2.) Also along these lines, making it easy for non-programmers to get your hunt website up and running locally is key if you want people to contribute to your hunt site design–otherwise, they can’t see what they’re doing! For the Agent 99 round, DD designed it in some static HTML files, and I converted it to use Jinja2 blocks and play nice with the rest of the site myself. This worked okay, but meant that I was a bottleneck for any and all design changes; no one else on the art team had a working copy of the hunt web software and thus could work on this stuff. Which is not a great state of affairs.

What may be wise (and kind of what we ended up doing) is to spin off the front-end as a separate app with URLs and views, placeholder templates, and a json or Markdown file full of fake hunt data (a team, puzzles, rounds, whether things are solved or not). Asheesh also packaged all the dependencies he could into this app’s git repository, to minimize the amount of installation hassle people would have to go through. (Though there was still some hassle; yay gevent!) Having a quality README for getting things up and running, and someone to patiently mentor your designers in using source control, are key too.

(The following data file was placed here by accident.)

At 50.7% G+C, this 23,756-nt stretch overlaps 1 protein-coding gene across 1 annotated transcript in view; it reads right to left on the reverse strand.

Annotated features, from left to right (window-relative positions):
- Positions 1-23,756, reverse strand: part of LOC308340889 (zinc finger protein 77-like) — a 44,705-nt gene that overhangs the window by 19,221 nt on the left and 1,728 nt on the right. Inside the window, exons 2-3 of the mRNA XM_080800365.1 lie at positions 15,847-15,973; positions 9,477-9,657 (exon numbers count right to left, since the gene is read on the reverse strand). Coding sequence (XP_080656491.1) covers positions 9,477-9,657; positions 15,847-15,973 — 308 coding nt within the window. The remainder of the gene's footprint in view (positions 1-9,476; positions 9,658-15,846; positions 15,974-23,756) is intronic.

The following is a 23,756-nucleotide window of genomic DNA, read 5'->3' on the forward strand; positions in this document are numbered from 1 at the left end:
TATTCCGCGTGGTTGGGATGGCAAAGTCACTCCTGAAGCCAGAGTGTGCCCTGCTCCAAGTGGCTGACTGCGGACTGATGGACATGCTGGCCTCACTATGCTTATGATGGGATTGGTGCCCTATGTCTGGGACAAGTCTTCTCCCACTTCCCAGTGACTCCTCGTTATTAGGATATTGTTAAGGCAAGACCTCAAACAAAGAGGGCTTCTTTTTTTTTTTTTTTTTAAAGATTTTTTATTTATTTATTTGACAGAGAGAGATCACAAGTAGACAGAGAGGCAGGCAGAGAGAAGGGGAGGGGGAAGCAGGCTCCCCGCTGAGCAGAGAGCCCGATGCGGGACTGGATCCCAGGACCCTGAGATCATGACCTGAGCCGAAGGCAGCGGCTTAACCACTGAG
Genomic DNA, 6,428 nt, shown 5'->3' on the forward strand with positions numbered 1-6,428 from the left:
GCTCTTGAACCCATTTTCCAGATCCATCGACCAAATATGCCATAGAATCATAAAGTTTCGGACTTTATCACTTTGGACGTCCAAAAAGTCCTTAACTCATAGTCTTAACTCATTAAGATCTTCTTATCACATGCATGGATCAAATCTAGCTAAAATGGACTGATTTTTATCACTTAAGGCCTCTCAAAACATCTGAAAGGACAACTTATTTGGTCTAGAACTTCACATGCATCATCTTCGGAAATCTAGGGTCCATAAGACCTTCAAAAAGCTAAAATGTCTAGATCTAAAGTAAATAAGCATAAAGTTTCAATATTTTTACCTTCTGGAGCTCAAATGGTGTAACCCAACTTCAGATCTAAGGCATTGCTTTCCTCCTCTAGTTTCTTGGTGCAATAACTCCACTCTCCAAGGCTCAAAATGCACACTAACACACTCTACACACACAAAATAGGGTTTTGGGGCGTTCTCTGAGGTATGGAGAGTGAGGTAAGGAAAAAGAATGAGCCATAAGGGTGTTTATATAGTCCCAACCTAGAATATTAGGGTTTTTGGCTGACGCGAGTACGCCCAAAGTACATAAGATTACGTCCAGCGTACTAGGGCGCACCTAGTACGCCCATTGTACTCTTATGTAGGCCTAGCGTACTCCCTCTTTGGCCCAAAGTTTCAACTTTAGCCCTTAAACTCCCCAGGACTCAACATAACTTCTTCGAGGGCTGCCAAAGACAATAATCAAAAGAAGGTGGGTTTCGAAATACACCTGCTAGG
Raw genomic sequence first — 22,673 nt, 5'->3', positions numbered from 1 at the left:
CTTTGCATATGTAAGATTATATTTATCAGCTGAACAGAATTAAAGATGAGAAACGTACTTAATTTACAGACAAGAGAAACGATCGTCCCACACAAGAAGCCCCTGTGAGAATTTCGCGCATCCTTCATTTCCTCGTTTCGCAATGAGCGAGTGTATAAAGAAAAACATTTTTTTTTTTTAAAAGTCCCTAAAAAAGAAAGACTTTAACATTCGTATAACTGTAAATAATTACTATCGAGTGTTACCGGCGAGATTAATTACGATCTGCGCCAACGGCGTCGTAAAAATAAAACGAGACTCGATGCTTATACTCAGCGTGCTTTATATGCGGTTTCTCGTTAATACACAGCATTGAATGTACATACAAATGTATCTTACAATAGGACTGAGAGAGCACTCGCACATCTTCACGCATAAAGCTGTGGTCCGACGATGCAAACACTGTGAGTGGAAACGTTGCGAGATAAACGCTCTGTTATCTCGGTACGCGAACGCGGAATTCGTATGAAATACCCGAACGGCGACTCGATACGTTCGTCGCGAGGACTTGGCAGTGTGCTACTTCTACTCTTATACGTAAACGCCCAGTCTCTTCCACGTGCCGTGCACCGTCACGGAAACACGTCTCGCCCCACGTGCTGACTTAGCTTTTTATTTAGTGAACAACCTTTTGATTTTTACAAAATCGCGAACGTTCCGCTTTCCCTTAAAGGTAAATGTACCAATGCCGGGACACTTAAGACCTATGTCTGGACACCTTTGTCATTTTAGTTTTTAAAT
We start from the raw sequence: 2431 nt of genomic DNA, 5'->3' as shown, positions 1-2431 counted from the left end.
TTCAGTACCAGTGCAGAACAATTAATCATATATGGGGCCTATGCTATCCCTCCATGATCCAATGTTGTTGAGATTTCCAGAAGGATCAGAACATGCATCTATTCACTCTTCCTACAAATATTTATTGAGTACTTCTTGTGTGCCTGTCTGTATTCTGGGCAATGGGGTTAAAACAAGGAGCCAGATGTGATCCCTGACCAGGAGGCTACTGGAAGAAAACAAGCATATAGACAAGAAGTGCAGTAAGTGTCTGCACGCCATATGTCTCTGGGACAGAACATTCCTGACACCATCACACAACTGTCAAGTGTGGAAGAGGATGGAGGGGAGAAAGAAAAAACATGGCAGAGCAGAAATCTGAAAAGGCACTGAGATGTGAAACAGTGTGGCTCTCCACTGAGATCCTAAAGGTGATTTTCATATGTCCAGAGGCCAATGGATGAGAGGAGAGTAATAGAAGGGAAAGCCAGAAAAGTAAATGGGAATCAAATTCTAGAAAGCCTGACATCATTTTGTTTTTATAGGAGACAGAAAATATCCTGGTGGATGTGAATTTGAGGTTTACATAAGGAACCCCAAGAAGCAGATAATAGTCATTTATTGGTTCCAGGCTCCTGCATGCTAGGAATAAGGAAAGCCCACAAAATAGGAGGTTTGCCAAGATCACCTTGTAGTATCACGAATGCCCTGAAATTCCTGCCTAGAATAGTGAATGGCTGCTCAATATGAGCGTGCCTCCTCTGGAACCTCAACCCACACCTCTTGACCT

The goal is to have a piece of software with easy cross-platform install instructions where designers can muck around in the templates and static files folders, modify the fake hunt state to simulate different parts of the hunt, and see the results immediately, without requiring them to know Python or Django or Flask or whatever and making any necessary use of the command line as painless as humanly possible. (For more on this, ask Asheesh. He is the helping-newcomers-be-useful-in-software-projects expert.)